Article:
Since Rolex produced the GMT-Master 1675 for two decades, the reference underwent a few changes throughout its history. For example, early examples of the 1675 had pointed crown guards (known as PCG or El Cornino), which eventually evolved into the more rounded guards we’re familiar with today. Additionally, the dials of the ref. 1675 changed over time; early examples were fitted with a gilt-gloss dial, characterized by shiny black dials with gold-toned text. From the mid-sixties on, the company switched to matte black dials with white text. From there, several additional dial variations exist, including glossy dials with or without a chapter ring and several matte dial variations categorized into different “Marks” from Mark 0 to Mark 6. The GMT showcased in this review features the rare and highly sought-after Mark 3 Radial Dial. Rolex also added the option of a 1675 with an all-black bezel in the early seventies to sit alongside the models with the iconic blue and red “Pepsi” GMT-Master bezels.
Finally, Rolex also updated the movement inside the GMT-Master 1675. The first one to power the reference 1675 was Caliber 1565, which operates at a frequency of 18,000 beats per hour. By the mid-1960s, that movement was replaced with Caliber 1575 with an increased frequency of 19,800bph. In 1971, Rolex added the hacking feature to Caliber 1575, which allows the seconds hand to halt when adjusting the time.
GMT-Master Ref. 1675 with AB Co-Branded Dial
This particular GMT-Master 1675 this a later model, made in the late-1970s. Its dial is of the matte black variety and its tritium lume plots have aged into a warm creamy shade. Moreover, it has what collectors refer to as a Mark 5 dial, which is in part defined by the right vertical line of the M in “Master” aligning with the middle of the C and H in “Chronometer.”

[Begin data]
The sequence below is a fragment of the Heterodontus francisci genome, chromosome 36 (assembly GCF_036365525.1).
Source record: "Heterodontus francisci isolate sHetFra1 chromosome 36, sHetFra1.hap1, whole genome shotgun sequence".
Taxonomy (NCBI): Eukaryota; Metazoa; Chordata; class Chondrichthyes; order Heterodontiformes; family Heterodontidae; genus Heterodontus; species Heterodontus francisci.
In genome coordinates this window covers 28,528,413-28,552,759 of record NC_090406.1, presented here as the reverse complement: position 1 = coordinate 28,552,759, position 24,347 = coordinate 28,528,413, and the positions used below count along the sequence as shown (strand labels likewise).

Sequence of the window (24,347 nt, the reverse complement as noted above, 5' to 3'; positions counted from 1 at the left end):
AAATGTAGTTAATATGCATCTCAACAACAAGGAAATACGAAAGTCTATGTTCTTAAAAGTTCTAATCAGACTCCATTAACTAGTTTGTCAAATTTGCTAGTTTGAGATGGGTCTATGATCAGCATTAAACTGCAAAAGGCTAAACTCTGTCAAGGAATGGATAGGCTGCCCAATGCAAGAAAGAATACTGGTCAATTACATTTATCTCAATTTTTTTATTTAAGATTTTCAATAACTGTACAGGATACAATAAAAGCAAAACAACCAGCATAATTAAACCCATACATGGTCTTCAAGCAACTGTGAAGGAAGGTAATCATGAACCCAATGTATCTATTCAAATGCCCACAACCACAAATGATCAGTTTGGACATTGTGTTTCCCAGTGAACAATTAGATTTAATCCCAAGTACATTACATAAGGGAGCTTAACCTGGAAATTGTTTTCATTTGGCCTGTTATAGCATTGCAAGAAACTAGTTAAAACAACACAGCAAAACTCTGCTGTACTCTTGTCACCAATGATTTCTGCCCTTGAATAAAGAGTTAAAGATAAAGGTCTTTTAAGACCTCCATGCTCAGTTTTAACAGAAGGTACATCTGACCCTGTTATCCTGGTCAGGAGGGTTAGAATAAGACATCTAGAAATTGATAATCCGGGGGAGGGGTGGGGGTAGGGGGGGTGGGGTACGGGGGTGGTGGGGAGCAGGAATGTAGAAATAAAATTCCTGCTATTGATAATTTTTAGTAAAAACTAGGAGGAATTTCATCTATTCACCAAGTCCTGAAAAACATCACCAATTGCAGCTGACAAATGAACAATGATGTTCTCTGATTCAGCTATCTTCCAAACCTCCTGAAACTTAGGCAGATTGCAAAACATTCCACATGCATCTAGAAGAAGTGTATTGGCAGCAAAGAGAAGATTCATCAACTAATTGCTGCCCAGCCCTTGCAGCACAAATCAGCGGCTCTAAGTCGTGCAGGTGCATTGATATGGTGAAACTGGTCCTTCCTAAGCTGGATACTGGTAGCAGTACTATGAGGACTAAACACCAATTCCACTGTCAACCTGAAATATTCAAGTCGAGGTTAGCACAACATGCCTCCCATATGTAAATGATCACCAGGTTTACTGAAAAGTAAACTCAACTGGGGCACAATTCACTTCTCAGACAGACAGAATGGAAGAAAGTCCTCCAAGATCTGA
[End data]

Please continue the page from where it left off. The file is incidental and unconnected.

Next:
But it’s the detail on the dial, just above the six o’clock index, that makes this GMT-Master 1675 especially intriguing. An AB logo sits atop the GMT-Master name, which makes this a co-branded dial. The AB logo is from the Arkansas Best Corporation (now rebranded as the ArcBest Corporation), which was founded as a local freight hauler OK Transfer in Fort Smith, Arkansas in 1923. The company formed Arkansas Best Corporation in 1966, and in 1972 it becomes a public company listed on the New York Stock Exchange. We can only assume that the firm gave out these AB logo Rolex GMT-Master 1675 co-branded examples to its longest-serving personnel.
The bezel, the most recognizable of attributes with its iconic blue and red Pepsi color scheme, was replaced at service, which gives the watch a look almost as pristine as when it was made nearly 40 years ago. A pilot’s watch it may be, but the GMT-Master’s legendary toughness and resilience make it a logical choice to present as recognition for the demands of the haulage industry.
Other GMT-Master 1675 Co-Branded Dials
Aside from the GMT-Master 1675 with the AB logo we highlighted above, Rolex made plenty of other examples of the same references with different co-branded dials. The most famous of them all is the double-stamped Tiffany GMT-Master 1675, featuring the Tiffany & Co. logo above the GMT-Master name – and of course, retailed exclusively at select Tiffany boutiques.
There are also some vintage GMT-Master 1675 models stamped with official insignias of Middle Eastern countries such as the United Arab Emirates and Oman. These double-stamped Rolex watches were often worn by government, army, and police personnel or given by the leaders to civilians as gifts.
The co-branded dial segment is a fascinating corner of the vintage Rolex market – and some collectors concentrate on studying and accumulating them. The AB-branded Reference GMT-Master 1675 is just one fascinating example among plenty of other examples of double-stamped Rolex dials.